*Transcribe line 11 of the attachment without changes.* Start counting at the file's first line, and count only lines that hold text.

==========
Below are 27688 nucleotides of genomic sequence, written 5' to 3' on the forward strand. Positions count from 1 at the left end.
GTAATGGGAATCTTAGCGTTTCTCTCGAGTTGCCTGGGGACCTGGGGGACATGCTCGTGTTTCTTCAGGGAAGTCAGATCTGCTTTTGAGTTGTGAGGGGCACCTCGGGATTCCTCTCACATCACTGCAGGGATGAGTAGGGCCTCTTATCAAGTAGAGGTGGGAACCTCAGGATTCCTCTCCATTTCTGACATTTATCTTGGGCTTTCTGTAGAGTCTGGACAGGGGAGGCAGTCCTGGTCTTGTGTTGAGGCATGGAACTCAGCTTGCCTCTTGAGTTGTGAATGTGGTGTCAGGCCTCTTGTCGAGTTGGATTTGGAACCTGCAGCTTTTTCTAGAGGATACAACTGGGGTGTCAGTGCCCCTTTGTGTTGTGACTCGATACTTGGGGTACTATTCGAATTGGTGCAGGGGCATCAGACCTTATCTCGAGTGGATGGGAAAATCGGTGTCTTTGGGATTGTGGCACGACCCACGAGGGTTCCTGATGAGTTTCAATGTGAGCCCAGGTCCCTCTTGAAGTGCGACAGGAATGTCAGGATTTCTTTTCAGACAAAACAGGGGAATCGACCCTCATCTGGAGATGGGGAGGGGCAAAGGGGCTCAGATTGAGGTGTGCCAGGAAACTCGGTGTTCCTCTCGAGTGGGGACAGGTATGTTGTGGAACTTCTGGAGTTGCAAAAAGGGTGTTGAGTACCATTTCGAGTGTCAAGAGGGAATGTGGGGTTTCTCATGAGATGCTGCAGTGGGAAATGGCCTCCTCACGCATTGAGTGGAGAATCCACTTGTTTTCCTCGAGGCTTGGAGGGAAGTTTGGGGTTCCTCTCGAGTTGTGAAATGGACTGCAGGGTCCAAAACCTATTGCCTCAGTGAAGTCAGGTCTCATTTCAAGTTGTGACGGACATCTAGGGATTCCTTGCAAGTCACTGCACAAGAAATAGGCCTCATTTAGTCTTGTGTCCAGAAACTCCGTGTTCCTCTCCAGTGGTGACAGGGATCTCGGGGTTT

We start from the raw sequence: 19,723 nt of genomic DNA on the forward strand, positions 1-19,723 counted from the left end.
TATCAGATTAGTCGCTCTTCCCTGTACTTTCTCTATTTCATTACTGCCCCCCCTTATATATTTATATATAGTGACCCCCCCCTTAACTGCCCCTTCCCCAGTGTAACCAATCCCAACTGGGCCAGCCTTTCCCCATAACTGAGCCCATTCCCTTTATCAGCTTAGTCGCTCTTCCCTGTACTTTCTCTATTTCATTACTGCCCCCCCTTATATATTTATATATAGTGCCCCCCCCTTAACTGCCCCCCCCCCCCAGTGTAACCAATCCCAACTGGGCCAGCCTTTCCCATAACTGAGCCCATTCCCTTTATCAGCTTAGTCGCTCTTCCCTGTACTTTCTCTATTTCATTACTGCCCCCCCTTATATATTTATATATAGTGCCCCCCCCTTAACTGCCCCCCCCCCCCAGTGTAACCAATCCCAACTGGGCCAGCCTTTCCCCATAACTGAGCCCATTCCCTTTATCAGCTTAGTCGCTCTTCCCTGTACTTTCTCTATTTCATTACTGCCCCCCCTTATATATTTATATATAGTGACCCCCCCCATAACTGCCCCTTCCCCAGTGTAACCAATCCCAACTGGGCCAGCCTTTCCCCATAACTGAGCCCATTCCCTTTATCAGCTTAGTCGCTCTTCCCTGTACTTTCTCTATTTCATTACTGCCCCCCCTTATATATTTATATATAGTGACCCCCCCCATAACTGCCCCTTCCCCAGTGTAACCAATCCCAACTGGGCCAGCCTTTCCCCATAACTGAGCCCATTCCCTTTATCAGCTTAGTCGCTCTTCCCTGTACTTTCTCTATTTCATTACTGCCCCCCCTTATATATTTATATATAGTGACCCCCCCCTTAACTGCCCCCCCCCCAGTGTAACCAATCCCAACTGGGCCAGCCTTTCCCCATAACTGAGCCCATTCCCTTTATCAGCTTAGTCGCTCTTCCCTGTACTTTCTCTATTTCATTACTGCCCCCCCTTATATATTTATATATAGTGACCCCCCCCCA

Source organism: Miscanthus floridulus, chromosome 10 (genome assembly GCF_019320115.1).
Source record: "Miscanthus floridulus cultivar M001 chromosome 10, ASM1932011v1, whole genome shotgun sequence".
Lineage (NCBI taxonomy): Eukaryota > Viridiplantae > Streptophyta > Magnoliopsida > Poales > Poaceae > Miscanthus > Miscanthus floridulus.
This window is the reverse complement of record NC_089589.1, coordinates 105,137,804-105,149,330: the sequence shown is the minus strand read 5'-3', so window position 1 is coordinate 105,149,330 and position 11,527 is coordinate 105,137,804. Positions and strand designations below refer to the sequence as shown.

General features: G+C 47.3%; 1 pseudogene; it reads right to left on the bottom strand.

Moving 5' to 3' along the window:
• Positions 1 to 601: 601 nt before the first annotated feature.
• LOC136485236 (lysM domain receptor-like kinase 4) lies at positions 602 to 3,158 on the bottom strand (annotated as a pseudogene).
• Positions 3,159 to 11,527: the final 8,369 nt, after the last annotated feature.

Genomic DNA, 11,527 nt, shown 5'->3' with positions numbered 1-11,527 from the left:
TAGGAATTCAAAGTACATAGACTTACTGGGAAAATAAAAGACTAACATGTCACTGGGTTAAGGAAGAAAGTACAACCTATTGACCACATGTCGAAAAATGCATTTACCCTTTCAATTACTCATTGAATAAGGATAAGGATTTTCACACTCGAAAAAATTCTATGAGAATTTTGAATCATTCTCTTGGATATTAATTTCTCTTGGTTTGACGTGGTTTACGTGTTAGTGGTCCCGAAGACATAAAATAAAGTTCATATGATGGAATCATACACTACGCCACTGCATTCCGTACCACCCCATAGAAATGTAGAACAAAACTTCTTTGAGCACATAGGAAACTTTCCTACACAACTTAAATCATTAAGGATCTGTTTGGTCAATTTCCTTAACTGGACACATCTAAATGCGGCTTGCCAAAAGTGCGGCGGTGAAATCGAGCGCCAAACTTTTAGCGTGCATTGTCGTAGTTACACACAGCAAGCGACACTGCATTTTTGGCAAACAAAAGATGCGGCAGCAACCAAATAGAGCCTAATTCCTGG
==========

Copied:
• Positions 1 to 601: 601 nt before the first annotated feature.